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Suspect ovarian cancer in all women with distended abdomen

By Lilian Anekwe

GPs should suspect ovarian cancer in all women presenting with abdominal distension, researchers have warned.

The primary care study found it was an important enough symptom on its own to warrant further investigation.

Researchers linked seven symptoms to ovarian cancer with many commonly present as much as six months before diagnosis, and warned that their study dispelled the myth that ovarian cancer was a ‘silent killer'.

As many as 2.5% of women with abdominal distension on its own were subsequently diagnosed with ovarian cancer, and an ovarian cancer diagnosis was 240 times more likely in these women than in controls.

Urinary frequency and abdominal pain were also associated with risk, with the relative risk of ovarian cancer increasing by 16- and 12-fold respectively, although the positive predictive values of the symptoms on their own were only 0.2% and 0.3%.

Abdominal distension, urinary frequency and abdominal pain remained independently associated with cancer more than six months prior to diagnosis.

Dr Willie Hamilton, a GP and a senior research fellow in primary care at the University of Bristol, said his preliminary results provided an evidence base for GPs to select patients for further investigation: ‘Abdominal distension is important enough to warrant investigation for ovarian cancer even without the need for other symptoms.

‘Ovarian cancer is not a silent killer, it's just its noise seems to go unheard by GPs at times', he added.

The study, presented at the Society for Academic Primary Care meeting south west annual research meeting last week, examined the records of 212 women diagnosed with ovarian cancer at 39 practices in Devon in the year before diagnosis, and compared them with 1,030 matched controls.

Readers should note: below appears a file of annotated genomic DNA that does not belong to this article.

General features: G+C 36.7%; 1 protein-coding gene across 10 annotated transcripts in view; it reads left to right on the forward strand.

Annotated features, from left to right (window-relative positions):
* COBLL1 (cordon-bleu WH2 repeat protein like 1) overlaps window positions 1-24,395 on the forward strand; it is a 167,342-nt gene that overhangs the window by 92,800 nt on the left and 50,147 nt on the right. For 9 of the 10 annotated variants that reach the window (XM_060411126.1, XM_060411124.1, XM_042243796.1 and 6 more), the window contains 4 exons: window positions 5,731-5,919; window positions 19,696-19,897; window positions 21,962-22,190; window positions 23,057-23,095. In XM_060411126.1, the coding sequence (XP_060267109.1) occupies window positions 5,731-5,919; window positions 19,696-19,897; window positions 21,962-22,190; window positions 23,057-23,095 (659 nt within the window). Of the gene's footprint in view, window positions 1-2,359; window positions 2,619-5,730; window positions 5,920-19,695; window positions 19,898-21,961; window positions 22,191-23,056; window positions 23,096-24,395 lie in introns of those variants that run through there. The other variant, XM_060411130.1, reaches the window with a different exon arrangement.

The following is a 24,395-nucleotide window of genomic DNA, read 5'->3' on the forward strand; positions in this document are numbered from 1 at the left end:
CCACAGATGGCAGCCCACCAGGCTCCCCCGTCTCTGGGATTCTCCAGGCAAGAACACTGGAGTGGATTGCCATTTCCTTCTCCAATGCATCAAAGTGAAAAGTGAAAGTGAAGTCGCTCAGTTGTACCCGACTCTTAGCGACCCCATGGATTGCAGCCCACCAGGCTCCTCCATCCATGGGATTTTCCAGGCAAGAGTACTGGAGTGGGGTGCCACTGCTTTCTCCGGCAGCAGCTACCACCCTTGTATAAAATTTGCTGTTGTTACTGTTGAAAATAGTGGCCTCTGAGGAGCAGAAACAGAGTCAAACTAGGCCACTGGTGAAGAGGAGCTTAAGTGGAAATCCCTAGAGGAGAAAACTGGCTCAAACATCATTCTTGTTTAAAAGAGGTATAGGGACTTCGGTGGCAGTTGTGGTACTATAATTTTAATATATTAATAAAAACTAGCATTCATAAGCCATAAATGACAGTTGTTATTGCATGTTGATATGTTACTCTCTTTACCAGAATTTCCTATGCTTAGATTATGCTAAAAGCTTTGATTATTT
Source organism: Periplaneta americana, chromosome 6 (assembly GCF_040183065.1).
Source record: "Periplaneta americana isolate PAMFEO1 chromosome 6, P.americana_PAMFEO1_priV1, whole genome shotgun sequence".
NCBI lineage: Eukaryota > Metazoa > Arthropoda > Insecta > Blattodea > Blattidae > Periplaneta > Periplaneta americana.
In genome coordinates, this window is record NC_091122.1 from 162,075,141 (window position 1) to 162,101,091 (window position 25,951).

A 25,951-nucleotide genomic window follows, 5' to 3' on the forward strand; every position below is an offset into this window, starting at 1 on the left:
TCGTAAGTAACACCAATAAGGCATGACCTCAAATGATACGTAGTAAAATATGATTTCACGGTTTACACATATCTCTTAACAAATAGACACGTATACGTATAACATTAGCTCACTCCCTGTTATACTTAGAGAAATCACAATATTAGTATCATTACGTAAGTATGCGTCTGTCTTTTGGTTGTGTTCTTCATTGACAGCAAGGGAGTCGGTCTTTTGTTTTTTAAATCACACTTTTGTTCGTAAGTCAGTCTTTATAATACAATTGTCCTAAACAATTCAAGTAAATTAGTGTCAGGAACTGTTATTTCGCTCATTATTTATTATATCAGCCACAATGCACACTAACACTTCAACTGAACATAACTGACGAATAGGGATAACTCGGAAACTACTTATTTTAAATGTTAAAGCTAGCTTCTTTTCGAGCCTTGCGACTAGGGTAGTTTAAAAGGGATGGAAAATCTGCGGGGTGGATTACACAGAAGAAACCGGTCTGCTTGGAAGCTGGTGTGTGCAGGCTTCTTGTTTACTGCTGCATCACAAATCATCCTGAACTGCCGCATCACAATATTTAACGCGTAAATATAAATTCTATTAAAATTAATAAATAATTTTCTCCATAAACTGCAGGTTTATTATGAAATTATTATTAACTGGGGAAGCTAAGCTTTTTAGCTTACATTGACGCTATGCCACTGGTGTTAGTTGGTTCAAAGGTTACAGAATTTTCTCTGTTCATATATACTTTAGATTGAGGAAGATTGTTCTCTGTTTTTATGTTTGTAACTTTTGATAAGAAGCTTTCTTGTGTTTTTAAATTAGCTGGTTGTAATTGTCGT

Dr Murray Freeman, a GP in Birkenhead, Merseyside and cancer lead for Wirral PCT, said the study ‘highlights how often ovarian cancer masquerades as other common illnesses'.

‘GPs should have a low index of suspicion in women over 40 with non specific symptoms – and refer or investigate early.'

Dr Nick Brown, a GP in Chippenham, Wiltshire with an interest in cancer, said GPs desperately needed a tool to aid earlier diagnosis.

‘Small tumours are very difficult to diagnosis, even by doing a pelvic or vaginal examination. By the time tumours reach the size they can be detected it may have spread and treatment might not be that easy.'

Positive predictive values of ovarian cancer symptoms

• Abdominal distensions – 2.5%
• Post-menopausal bleeding
• Loss of appetite – 0.6%
• Urinary frequency – 0.2%
• Abdominal pain – 0.3%

Source: Society for Academic Primary Care, South West Annual Research Meeting, March 2009, oral presentation
• Rectal bleeding – 0.2%
• Abdominal bloating – 0.3

Dr Willie Hamilton: said his preliminary results provided an evidence base for GPs to select patients for further investigation Dr Willie Hamilton: said his preliminary results provided an evidence base for GPs to select patients for further investigation

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